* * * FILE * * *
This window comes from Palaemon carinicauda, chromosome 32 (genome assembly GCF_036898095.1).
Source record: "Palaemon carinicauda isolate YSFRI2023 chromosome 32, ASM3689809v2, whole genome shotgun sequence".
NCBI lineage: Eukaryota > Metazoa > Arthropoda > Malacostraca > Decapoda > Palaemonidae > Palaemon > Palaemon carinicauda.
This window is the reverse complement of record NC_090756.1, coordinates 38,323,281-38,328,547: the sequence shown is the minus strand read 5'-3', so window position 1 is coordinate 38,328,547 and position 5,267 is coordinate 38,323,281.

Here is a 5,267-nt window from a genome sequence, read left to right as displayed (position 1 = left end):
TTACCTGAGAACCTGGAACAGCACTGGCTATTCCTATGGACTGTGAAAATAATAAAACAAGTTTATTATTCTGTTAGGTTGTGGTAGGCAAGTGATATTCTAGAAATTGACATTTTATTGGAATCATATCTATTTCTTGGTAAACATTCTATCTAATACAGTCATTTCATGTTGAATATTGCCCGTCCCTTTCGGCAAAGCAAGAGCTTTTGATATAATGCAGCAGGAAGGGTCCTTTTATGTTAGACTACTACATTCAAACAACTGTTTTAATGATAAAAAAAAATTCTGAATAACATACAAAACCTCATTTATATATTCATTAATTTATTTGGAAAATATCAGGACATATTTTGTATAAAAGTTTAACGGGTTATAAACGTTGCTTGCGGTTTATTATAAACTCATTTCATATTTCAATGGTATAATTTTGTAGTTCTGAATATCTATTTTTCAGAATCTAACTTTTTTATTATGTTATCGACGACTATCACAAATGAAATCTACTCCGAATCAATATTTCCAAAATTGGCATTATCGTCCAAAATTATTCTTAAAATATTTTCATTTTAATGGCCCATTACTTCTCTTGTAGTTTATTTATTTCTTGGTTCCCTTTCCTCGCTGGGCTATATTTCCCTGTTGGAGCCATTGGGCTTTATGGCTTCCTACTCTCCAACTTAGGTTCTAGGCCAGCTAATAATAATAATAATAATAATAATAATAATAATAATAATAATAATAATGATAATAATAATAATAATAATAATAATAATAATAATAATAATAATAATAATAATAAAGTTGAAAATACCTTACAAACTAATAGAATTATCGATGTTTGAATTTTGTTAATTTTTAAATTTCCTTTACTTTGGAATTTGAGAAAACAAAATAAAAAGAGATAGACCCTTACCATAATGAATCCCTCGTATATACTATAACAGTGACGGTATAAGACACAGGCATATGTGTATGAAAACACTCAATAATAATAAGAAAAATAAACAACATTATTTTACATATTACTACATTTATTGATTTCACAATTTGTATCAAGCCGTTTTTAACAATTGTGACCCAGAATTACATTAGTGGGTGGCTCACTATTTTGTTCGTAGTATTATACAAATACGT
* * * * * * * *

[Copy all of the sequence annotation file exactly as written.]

This window comes from Palaemon carinicauda, chromosome 32 (genome assembly GCF_036898095.1).
Source record: "Palaemon carinicauda isolate YSFRI2023 chromosome 32, ASM3689809v2, whole genome shotgun sequence".
NCBI lineage: Eukaryota > Metazoa > Arthropoda > Malacostraca > Decapoda > Palaemonidae > Palaemon > Palaemon carinicauda.
This window is the reverse complement of record NC_090756.1, coordinates 38,323,281-38,328,547: the sequence shown is the minus strand read 5'-3', so window position 1 is coordinate 38,328,547 and position 5,267 is coordinate 38,323,281.

Here is a 5,267-nt window from a genome sequence, read left to right as displayed (position 1 = left end):
TTACCTGAGAACCTGGAACAGCACTGGCTATTCCTATGGACTGTGAAAATAATAAAACAAGTTTATTATTCTGTTAGGTTGTGGTAGGCAAGTGATATTCTAGAAATTGACATTTTATTGGAATCATATCTATTTCTTGGTAAACATTCTATCTAATACAGTCATTTCATGTTGAATATTGCCCGTCCCTTTCGGCAAAGCAAGAGCTTTTGATATAATGCAGCAGGAAGGGTCCTTTTATGTTAGACTACTACATTCAAACAACTGTTTTAATGATAAAAAAAAATTCTGAATAACATACAAAACCTCATTTATATATTCATTAATTTATTTGGAAAATATCAGGACATATTTTGTATAAAAGTTTAACGGGTTATAAACGTTGCTTGCGGTTTATTATAAACTCATTTCATATTTCAATGGTATAATTTTGTAGTTCTGAATATCTATTTTTCAGAATCTAACTTTTTTATTATGTTATCGACGACTATCACAAATGAAATCTACTCCGAATCAATATTTCCAAAATTGGCATTATCGTCCAAAATTATTCTTAAAATATTTTCATTTTAATGGCCCATTACTTCTCTTGTAGTTTATTTATTTCTTGGTTCCCTTTCCTCGCTGGGCTATATTTCCCTGTTGGAGCCATTGGGCTTTATGGCTTCCTACTCTCCAACTTAGGTTCTAGGCCAGCTAATAATAATAATAATAATAATAATAATAATAATAATAATAATAATAATGATAATAATAATAATAATAATAATAATAATAATAATAATAATAATAATAATAATAAAGTTGAAAATACCTTACAAACTAATAGAATTATCGATGTTTGAATTTTGTTAATTTTTAAATTTCCTTTACTTTGGAATTTGAGAAAACAAAATAAAAAGAGATAGACCCTTACCATAATGAATCCCTCGTATATACTATAACAGTGACGGTATAAGACACAGGCATATGTGTATGAAAACACTCAATAATAATAAGAAAAATAAACAACATTATTTTACATATTACTACATTTATTGATTTCACAATTTGTATCAAGCCGTTTTTAACAATTGTGACCCAGAATTACATTAGTGGGTGGCTCACTATTTTGTTCGTAGTATTATACAAATACGT